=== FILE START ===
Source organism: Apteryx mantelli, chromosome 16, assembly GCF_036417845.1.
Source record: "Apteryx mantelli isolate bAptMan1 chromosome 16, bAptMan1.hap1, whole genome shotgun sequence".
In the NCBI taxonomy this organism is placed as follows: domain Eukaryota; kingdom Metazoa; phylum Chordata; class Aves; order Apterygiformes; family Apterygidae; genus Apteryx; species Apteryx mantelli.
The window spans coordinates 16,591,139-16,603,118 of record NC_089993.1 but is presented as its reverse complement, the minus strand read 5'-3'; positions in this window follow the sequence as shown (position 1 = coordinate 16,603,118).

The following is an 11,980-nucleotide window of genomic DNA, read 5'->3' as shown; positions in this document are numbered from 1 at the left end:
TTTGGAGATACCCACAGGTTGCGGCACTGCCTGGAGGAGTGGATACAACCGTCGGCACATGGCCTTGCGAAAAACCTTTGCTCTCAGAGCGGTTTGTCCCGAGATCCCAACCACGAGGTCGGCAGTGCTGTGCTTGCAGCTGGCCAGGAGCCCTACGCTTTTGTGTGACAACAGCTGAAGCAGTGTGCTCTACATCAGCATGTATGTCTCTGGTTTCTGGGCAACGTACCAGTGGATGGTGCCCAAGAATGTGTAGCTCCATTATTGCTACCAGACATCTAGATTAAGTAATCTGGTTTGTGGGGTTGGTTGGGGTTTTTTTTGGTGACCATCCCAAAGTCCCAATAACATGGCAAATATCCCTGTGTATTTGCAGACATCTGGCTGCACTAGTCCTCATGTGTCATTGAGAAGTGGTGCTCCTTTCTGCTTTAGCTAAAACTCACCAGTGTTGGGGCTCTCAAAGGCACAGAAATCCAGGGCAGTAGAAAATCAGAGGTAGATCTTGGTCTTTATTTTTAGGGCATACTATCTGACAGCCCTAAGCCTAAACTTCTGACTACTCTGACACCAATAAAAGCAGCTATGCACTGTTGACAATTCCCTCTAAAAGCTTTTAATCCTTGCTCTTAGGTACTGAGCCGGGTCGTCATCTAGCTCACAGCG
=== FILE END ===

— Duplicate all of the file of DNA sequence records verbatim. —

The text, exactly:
Source organism: Apteryx mantelli, chromosome 16, assembly GCF_036417845.1.
Source record: "Apteryx mantelli isolate bAptMan1 chromosome 16, bAptMan1.hap1, whole genome shotgun sequence".
In the NCBI taxonomy this organism is placed as follows: domain Eukaryota; kingdom Metazoa; phylum Chordata; class Aves; order Apterygiformes; family Apterygidae; genus Apteryx; species Apteryx mantelli.
The window spans coordinates 16,591,139-16,603,118 of record NC_089993.1 but is presented as its reverse complement, the minus strand read 5'-3'; positions in this window follow the sequence as shown (position 1 = coordinate 16,603,118).

The following is an 11,980-nucleotide window of genomic DNA, read 5'->3' as shown; positions in this document are numbered from 1 at the left end:
TTTGGAGATACCCACAGGTTGCGGCACTGCCTGGAGGAGTGGATACAACCGTCGGCACATGGCCTTGCGAAAAACCTTTGCTCTCAGAGCGGTTTGTCCCGAGATCCCAACCACGAGGTCGGCAGTGCTGTGCTTGCAGCTGGCCAGGAGCCCTACGCTTTTGTGTGACAACAGCTGAAGCAGTGTGCTCTACATCAGCATGTATGTCTCTGGTTTCTGGGCAACGTACCAGTGGATGGTGCCCAAGAATGTGTAGCTCCATTATTGCTACCAGACATCTAGATTAAGTAATCTGGTTTGTGGGGTTGGTTGGGGTTTTTTTTGGTGACCATCCCAAAGTCCCAATAACATGGCAAATATCCCTGTGTATTTGCAGACATCTGGCTGCACTAGTCCTCATGTGTCATTGAGAAGTGGTGCTCCTTTCTGCTTTAGCTAAAACTCACCAGTGTTGGGGCTCTCAAAGGCACAGAAATCCAGGGCAGTAGAAAATCAGAGGTAGATCTTGGTCTTTATTTTTAGGGCATACTATCTGACAGCCCTAAGCCTAAACTTCTGACTACTCTGACACCAATAAAAGCAGCTATGCACTGTTGACAATTCCCTCTAAAAGCTTTTAATCCTTGCTCTTAGGTACTGAGCCGGGTCGTCATCTAGCTCACAGCG